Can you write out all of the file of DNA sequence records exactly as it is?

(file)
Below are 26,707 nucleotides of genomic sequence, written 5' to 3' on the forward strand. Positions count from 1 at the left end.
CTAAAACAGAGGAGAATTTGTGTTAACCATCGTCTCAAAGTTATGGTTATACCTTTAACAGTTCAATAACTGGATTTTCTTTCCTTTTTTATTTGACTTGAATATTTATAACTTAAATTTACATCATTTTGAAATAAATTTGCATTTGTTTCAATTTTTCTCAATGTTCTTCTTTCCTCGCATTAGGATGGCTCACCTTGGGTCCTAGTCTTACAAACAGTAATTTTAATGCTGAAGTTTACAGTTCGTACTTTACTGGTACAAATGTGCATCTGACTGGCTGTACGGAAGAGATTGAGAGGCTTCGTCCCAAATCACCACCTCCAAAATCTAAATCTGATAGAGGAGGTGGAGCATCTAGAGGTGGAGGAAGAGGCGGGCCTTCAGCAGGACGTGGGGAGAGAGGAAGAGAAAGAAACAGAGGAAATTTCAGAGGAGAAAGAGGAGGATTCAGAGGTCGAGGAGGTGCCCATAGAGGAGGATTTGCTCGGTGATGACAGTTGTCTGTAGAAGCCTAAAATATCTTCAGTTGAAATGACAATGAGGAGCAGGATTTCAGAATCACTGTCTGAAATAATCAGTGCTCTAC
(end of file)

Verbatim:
Below are 26,707 nucleotides of genomic sequence, written 5' to 3' on the forward strand. Positions count from 1 at the left end.
CTAAAACAGAGGAGAATTTGTGTTAACCATCGTCTCAAAGTTATGGTTATACCTTTAACAGTTCAATAACTGGATTTTCTTTCCTTTTTTATTTGACTTGAATATTTATAACTTAAATTTACATCATTTTGAAATAAATTTGCATTTGTTTCAATTTTTCTCAATGTTCTTCTTTCCTCGCATTAGGATGGCTCACCTTGGGTCCTAGTCTTACAAACAGTAATTTTAATGCTGAAGTTTACAGTTCGTACTTTACTGGTACAAATGTGCATCTGACTGGCTGTACGGAAGAGATTGAGAGGCTTCGTCCCAAATCACCACCTCCAAAATCTAAATCTGATAGAGGAGGTGGAGCATCTAGAGGTGGAGGAAGAGGCGGGCCTTCAGCAGGACGTGGGGAGAGAGGAAGAGAAAGAAACAGAGGAAATTTCAGAGGAGAAAGAGGAGGATTCAGAGGTCGAGGAGGTGCCCATAGAGGAGGATTTGCTCGGTGATGACAGTTGTCTGTAGAAGCCTAAAATATCTTCAGTTGAAATGACAATGAGGAGCAGGATTTCAGAATCACTGTCTGAAATAATCAGTGCTCTAC